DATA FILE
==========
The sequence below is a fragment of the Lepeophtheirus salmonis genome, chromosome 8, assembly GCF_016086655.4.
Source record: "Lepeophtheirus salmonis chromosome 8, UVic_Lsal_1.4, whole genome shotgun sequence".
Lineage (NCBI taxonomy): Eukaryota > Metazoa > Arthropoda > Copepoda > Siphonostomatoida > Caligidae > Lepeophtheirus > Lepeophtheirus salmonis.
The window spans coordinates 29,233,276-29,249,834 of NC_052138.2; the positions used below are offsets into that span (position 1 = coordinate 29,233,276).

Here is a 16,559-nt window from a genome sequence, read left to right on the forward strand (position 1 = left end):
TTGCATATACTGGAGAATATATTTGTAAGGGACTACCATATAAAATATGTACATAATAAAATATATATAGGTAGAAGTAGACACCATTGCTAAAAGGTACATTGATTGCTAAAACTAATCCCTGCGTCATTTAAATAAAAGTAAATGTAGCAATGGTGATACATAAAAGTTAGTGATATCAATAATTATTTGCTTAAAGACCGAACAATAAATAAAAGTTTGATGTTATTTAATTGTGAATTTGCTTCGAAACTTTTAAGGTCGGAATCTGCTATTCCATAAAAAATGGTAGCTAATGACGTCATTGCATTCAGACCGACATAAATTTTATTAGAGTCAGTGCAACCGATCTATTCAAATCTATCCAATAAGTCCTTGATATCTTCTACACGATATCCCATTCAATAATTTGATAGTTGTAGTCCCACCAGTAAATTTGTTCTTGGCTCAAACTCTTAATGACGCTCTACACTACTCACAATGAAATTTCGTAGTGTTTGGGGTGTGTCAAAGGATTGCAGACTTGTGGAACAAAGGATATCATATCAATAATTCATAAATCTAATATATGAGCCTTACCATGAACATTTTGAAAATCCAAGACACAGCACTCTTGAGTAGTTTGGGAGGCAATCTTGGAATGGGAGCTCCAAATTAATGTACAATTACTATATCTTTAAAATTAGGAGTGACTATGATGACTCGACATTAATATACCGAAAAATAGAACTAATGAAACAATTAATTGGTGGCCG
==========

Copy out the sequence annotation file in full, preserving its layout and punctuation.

The sequence below is a fragment of the Lepeophtheirus salmonis genome, chromosome 8, assembly GCF_016086655.4.
Source record: "Lepeophtheirus salmonis chromosome 8, UVic_Lsal_1.4, whole genome shotgun sequence".
Lineage (NCBI taxonomy): Eukaryota > Metazoa > Arthropoda > Copepoda > Siphonostomatoida > Caligidae > Lepeophtheirus > Lepeophtheirus salmonis.
The window spans coordinates 29,233,276-29,249,834 of NC_052138.2; the positions used below are offsets into that span (position 1 = coordinate 29,233,276).

Here is a 16,559-nt window from a genome sequence, read left to right on the forward strand (position 1 = left end):
TTGCATATACTGGAGAATATATTTGTAAGGGACTACCATATAAAATATGTACATAATAAAATATATATAGGTAGAAGTAGACACCATTGCTAAAAGGTACATTGATTGCTAAAACTAATCCCTGCGTCATTTAAATAAAAGTAAATGTAGCAATGGTGATACATAAAAGTTAGTGATATCAATAATTATTTGCTTAAAGACCGAACAATAAATAAAAGTTTGATGTTATTTAATTGTGAATTTGCTTCGAAACTTTTAAGGTCGGAATCTGCTATTCCATAAAAAATGGTAGCTAATGACGTCATTGCATTCAGACCGACATAAATTTTATTAGAGTCAGTGCAACCGATCTATTCAAATCTATCCAATAAGTCCTTGATATCTTCTACACGATATCCCATTCAATAATTTGATAGTTGTAGTCCCACCAGTAAATTTGTTCTTGGCTCAAACTCTTAATGACGCTCTACACTACTCACAATGAAATTTCGTAGTGTTTGGGGTGTGTCAAAGGATTGCAGACTTGTGGAACAAAGGATATCATATCAATAATTCATAAATCTAATATATGAGCCTTACCATGAACATTTTGAAAATCCAAGACACAGCACTCTTGAGTAGTTTGGGAGGCAATCTTGGAATGGGAGCTCCAAATTAATGTACAATTACTATATCTTTAAAATTAGGAGTGACTATGATGACTCGACATTAATATACCGAAAAATAGAACTAATGAAACAATTAATTGGTGGCCG